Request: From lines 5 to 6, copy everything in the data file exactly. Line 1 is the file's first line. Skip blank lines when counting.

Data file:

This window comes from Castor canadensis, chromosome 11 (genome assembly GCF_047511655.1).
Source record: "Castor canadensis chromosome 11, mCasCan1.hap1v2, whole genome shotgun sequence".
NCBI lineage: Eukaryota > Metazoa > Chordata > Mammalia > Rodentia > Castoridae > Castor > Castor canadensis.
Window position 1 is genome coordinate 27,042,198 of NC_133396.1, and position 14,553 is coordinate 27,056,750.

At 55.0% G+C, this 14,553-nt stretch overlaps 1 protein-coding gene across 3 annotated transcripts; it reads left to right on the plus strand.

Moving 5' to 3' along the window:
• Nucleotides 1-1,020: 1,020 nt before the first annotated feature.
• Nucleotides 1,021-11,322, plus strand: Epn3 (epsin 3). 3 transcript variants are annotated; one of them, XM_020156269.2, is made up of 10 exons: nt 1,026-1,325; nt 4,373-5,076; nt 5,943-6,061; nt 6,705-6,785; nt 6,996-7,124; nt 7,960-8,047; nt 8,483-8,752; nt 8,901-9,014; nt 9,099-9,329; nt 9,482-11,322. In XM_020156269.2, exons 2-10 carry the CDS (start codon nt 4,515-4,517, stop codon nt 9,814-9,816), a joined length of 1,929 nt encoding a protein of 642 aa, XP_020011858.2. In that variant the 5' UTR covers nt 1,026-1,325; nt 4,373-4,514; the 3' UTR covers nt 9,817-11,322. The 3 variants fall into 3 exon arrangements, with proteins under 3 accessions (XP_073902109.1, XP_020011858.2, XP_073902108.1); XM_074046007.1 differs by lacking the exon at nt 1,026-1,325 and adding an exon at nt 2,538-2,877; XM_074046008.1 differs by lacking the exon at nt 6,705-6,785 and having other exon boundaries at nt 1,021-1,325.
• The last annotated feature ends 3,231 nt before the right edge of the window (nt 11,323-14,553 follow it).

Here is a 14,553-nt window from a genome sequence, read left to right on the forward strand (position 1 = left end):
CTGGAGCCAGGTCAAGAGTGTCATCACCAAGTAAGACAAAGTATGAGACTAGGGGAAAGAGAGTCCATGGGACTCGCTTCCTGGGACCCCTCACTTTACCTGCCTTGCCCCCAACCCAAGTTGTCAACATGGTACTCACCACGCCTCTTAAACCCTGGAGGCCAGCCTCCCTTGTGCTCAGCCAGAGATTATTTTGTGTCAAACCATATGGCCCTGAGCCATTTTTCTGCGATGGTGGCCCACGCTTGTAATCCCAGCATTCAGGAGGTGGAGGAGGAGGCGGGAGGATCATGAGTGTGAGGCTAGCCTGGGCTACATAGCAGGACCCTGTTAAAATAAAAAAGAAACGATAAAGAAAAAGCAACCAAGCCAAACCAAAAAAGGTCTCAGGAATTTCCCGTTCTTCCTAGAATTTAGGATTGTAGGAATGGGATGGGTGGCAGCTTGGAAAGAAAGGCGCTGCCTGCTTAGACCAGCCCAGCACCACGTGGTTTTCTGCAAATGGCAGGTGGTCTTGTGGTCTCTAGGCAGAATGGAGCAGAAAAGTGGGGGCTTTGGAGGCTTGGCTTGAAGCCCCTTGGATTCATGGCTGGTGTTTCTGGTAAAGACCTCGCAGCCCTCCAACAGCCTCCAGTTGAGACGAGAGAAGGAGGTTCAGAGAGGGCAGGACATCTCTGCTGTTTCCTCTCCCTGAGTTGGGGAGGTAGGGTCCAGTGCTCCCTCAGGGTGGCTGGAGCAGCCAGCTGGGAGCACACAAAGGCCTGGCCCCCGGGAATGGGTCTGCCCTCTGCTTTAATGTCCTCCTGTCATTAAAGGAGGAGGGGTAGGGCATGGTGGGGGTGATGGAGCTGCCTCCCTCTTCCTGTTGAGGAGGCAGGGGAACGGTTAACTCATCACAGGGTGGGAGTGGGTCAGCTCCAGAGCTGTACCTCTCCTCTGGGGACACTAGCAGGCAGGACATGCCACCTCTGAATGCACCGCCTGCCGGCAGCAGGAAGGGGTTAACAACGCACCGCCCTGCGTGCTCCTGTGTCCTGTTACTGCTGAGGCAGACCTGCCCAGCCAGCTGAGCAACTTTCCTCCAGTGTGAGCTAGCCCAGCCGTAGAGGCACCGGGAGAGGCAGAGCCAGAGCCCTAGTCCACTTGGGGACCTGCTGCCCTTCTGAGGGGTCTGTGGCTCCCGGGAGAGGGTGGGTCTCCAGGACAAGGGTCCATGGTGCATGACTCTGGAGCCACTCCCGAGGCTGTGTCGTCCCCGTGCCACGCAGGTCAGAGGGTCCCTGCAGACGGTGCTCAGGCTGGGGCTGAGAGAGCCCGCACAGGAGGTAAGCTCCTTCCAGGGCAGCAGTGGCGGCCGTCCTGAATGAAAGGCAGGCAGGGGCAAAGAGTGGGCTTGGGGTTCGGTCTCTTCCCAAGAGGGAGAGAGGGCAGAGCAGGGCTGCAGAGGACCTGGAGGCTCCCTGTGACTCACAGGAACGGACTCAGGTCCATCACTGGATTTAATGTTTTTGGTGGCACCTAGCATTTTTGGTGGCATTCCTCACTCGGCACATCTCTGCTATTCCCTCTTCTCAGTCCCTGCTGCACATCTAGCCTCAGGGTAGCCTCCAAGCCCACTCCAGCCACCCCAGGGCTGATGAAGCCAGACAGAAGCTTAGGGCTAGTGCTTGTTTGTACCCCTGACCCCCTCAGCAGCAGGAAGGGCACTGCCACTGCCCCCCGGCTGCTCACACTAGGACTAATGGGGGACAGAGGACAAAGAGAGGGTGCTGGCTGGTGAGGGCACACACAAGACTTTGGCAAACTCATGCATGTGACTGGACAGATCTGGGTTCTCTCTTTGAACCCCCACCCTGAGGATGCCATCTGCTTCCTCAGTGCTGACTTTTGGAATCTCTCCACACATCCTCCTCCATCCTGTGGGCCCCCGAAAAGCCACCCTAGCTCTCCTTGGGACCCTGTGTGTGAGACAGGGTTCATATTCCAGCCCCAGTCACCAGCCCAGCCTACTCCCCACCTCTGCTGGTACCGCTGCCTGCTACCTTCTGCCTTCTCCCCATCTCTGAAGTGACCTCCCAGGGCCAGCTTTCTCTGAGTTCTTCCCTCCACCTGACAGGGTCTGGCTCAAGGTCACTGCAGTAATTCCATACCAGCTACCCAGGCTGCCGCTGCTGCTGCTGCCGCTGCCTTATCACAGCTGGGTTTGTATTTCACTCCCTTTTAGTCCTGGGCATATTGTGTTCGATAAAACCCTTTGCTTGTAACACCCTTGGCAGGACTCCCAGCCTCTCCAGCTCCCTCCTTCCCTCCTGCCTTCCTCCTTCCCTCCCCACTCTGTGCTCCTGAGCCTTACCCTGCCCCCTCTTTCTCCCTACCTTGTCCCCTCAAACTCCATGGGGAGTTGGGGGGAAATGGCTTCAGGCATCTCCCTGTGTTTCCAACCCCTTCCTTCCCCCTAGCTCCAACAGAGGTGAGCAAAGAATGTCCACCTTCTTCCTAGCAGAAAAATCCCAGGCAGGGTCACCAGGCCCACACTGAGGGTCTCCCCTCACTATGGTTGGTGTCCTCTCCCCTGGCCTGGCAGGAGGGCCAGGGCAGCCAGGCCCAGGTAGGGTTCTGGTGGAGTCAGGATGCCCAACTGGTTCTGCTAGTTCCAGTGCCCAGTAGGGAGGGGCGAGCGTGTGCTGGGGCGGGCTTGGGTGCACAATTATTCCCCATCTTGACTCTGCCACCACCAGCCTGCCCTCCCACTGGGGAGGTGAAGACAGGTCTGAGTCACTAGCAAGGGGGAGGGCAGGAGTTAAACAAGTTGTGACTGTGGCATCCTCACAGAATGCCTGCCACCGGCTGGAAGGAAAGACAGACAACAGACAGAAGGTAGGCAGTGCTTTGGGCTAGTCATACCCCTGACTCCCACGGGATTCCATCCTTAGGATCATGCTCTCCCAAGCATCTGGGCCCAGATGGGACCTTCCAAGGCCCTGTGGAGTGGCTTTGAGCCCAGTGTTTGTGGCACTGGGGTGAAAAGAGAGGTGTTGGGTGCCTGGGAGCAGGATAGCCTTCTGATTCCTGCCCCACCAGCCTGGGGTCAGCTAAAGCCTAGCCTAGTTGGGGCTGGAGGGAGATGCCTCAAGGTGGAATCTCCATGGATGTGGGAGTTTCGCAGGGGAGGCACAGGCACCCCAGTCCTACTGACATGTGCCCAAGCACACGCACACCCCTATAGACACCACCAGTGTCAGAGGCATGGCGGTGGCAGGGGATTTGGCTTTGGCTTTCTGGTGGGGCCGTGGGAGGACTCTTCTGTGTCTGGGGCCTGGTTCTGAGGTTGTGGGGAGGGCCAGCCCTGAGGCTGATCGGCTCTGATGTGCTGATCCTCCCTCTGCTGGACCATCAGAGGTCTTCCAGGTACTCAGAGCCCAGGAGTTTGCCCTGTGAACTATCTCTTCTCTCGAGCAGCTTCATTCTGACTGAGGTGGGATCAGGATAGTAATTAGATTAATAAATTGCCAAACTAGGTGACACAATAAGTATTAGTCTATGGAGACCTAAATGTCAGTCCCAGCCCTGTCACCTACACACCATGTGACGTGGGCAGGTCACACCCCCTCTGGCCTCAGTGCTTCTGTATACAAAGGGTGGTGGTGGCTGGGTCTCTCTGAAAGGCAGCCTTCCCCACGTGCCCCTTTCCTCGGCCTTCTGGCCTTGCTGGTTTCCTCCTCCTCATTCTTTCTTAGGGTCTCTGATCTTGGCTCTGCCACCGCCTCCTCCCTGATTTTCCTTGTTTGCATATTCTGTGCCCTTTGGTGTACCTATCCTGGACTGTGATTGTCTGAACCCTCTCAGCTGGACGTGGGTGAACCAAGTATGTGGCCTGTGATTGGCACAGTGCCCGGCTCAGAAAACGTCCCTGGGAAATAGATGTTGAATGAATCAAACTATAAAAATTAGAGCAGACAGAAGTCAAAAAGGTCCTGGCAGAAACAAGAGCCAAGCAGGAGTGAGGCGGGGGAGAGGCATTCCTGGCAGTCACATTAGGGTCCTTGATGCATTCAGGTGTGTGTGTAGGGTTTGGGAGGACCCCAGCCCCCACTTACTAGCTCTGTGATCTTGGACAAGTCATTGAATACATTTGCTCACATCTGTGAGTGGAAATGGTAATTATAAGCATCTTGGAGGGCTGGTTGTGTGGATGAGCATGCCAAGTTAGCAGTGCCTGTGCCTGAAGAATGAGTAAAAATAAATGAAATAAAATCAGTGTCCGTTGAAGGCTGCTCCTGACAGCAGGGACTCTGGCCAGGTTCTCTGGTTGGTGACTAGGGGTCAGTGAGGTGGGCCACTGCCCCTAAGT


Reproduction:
At 55.0% G+C, this 14,553-nt stretch overlaps 1 protein-coding gene across 3 annotated transcripts; it reads left to right on the plus strand.

Moving 5' to 3' along the window: